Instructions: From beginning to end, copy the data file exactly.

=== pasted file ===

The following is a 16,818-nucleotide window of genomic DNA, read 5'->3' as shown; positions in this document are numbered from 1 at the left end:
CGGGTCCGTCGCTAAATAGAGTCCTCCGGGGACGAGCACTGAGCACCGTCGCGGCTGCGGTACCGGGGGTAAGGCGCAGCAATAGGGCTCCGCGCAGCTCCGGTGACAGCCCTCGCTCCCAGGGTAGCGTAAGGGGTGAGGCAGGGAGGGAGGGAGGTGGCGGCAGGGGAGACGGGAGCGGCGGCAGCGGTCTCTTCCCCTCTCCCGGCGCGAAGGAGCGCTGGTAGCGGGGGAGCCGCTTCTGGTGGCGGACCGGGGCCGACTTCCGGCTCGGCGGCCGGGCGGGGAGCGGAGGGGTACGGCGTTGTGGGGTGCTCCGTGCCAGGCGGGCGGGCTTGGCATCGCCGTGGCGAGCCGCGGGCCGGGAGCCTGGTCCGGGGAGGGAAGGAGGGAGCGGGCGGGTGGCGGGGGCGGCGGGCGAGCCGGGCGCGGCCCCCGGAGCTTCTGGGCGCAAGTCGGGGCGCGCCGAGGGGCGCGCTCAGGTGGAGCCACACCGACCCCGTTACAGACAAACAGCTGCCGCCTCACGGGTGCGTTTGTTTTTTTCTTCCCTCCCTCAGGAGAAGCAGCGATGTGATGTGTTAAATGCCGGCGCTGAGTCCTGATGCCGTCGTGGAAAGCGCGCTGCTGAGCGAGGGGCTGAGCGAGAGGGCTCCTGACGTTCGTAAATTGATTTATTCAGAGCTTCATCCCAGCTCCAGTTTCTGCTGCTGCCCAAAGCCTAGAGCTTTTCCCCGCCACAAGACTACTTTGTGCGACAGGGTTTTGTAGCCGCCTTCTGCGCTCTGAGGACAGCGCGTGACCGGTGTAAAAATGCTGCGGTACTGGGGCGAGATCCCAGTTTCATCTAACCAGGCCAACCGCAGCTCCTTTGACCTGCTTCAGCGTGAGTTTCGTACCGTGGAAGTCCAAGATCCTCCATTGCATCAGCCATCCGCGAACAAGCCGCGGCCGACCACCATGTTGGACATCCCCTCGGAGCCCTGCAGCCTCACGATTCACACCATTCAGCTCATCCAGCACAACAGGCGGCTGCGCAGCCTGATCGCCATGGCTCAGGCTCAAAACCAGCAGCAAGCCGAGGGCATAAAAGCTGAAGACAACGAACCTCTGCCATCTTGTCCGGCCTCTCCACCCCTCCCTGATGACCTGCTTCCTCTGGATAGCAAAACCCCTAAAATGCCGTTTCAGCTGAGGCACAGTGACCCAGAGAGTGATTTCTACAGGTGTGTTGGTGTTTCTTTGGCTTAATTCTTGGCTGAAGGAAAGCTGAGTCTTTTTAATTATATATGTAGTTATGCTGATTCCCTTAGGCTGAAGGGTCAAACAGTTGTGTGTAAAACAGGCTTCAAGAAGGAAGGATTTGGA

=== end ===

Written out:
The following is a 16,818-nucleotide window of genomic DNA, read 5'->3' as shown; positions in this document are numbered from 1 at the left end:
CGGGTCCGTCGCTAAATAGAGTCCTCCGGGGACGAGCACTGAGCACCGTCGCGGCTGCGGTACCGGGGGTAAGGCGCAGCAATAGGGCTCCGCGCAGCTCCGGTGACAGCCCTCGCTCCCAGGGTAGCGTAAGGGGTGAGGCAGGGAGGGAGGGAGGTGGCGGCAGGGGAGACGGGAGCGGCGGCAGCGGTCTCTTCCCCTCTCCCGGCGCGAAGGAGCGCTGGTAGCGGGGGAGCCGCTTCTGGTGGCGGACCGGGGCCGACTTCCGGCTCGGCGGCCGGGCGGGGAGCGGAGGGGTACGGCGTTGTGGGGTGCTCCGTGCCAGGCGGGCGGGCTTGGCATCGCCGTGGCGAGCCGCGGGCCGGGAGCCTGGTCCGGGGAGGGAAGGAGGGAGCGGGCGGGTGGCGGGGGCGGCGGGCGAGCCGGGCGCGGCCCCCGGAGCTTCTGGGCGCAAGTCGGGGCGCGCCGAGGGGCGCGCTCAGGTGGAGCCACACCGACCCCGTTACAGACAAACAGCTGCCGCCTCACGGGTGCGTTTGTTTTTTTCTTCCCTCCCTCAGGAGAAGCAGCGATGTGATGTGTTAAATGCCGGCGCTGAGTCCTGATGCCGTCGTGGAAAGCGCGCTGCTGAGCGAGGGGCTGAGCGAGAGGGCTCCTGACGTTCGTAAATTGATTTATTCAGAGCTTCATCCCAGCTCCAGTTTCTGCTGCTGCCCAAAGCCTAGAGCTTTTCCCCGCCACAAGACTACTTTGTGCGACAGGGTTTTGTAGCCGCCTTCTGCGCTCTGAGGACAGCGCGTGACCGGTGTAAAAATGCTGCGGTACTGGGGCGAGATCCCAGTTTCATCTAACCAGGCCAACCGCAGCTCCTTTGACCTGCTTCAGCGTGAGTTTCGTACCGTGGAAGTCCAAGATCCTCCATTGCATCAGCCATCCGCGAACAAGCCGCGGCCGACCACCATGTTGGACATCCCCTCGGAGCCCTGCAGCCTCACGATTCACACCATTCAGCTCATCCAGCACAACAGGCGGCTGCGCAGCCTGATCGCCATGGCTCAGGCTCAAAACCAGCAGCAAGCCGAGGGCATAAAAGCTGAAGACAACGAACCTCTGCCATCTTGTCCGGCCTCTCCACCCCTCCCTGATGACCTGCTTCCTCTGGATAGCAAAACCCCTAAAATGCCGTTTCAGCTGAGGCACAGTGACCCAGAGAGTGATTTCTACAGGTGTGTTGGTGTTTCTTTGGCTTAATTCTTGGCTGAAGGAAAGCTGAGTCTTTTTAATTATATATGTAGTTATGCTGATTCCCTTAGGCTGAAGGGTCAAACAGTTGTGTGTAAAACAGGCTTCAAGAAGGAAGGATTTGGA